@ATREE auditorium at 3.45 pm on 24th March 2017
Explanation, prediction and intervention are the three main objectives of scientific inquiry. The success of science in performing the above three objectives is considered as one of the main reasons for trusting science. But, history of science suggests that one could achieve success without possessing correct theories and at times even with completely wrong theories. Therefore, success does not always indicate truth. This throws us into a scenario where we have to trust a mode of inquiry which successfully employs untrue theories. (The geo-centric theory of planetary motion, the aether theory of light, caloric theory of heat, and different atom models are some among the many such successfully employed currently discarded scientific theories.) Along with this, if success could be achieved by employing non-scientific or pseudoscientific enquiries, one should identify different reasons other than success to keep trust in science. Objectivity of the scientific investigation is pointed out as one such important reason. Therefore characterizing scientific objectivity becomes an important task both in the epistemic and political arena involving science in the post-truth world.
When the subjective values and biases of the inquirer is screened off from an inquiry and its results, that investigation is generally considered as objective. One way to establish such objectivity is to appeal to a method which is unique to the inquiry (science). If there is such a scientific method, then the employment of that method irrespective of the biases of the scientist would ensure objectivity. However, the pot-positivist philosophy of science showed the futility of attempts to zero in the scientific method. If no such method is available, then we have to characterize objectivity of scientific inquiry by other means.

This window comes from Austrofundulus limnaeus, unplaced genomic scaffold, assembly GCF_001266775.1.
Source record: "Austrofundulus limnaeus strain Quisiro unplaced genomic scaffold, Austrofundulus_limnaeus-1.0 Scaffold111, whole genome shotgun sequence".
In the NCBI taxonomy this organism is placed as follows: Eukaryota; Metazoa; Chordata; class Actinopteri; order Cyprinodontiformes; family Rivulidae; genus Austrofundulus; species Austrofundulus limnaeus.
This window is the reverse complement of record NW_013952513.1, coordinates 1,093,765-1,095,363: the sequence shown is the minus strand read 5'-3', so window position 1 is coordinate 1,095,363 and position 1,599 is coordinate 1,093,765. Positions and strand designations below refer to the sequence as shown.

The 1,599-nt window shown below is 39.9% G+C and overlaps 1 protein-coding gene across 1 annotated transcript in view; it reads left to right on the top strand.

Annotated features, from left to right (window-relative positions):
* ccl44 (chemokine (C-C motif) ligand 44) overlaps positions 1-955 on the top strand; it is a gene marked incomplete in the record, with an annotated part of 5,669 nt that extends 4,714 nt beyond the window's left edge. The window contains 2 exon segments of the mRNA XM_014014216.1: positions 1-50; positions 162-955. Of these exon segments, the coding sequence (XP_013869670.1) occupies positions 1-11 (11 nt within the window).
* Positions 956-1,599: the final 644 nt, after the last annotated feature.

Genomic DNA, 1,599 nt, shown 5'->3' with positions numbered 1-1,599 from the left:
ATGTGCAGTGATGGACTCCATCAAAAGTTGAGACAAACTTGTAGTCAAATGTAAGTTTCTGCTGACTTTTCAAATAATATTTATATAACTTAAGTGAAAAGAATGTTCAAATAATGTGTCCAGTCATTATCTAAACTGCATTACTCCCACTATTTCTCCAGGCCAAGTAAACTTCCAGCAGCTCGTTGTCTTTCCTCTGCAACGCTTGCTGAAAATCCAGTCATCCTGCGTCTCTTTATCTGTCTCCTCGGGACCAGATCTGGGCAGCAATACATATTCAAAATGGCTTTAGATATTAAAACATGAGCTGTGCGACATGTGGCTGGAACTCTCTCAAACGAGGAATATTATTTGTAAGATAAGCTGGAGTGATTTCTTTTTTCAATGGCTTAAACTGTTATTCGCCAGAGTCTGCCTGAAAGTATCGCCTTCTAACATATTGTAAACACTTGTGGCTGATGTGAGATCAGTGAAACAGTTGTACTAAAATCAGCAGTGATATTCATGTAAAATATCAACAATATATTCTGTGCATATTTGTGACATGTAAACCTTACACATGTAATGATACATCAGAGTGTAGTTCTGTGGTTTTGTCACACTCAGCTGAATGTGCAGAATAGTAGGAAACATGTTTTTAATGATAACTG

This presentation attempts to show the importance of discussions in history and philosophy science in presenting a case for trusting science. We would begin with a taxonomy of scientific objectivity. This would help us to delineate different notions of objectivity which are usually conflated in use. We would then pose the question of values in scientific inquiry. Is scientific inquiry necessarily enmeshed in social and individual values? If so, is it possible to retain objectivity of the inquiry even with the influences of various values? Finally, we would attempt to characterize objectivity best suitable for complex sciences (such as climatology, ecology etc.) where the scope of intervention and replication of experiments are rather meagre.
About the speaker
Shinod teaches Philosophy at the Government Brennen College, Thalasseri, Kerala. He holds a Ph.D. in Philosophy from the University of Hyderabad and an M.Phil. in Philosophy of Language from Pondicherry University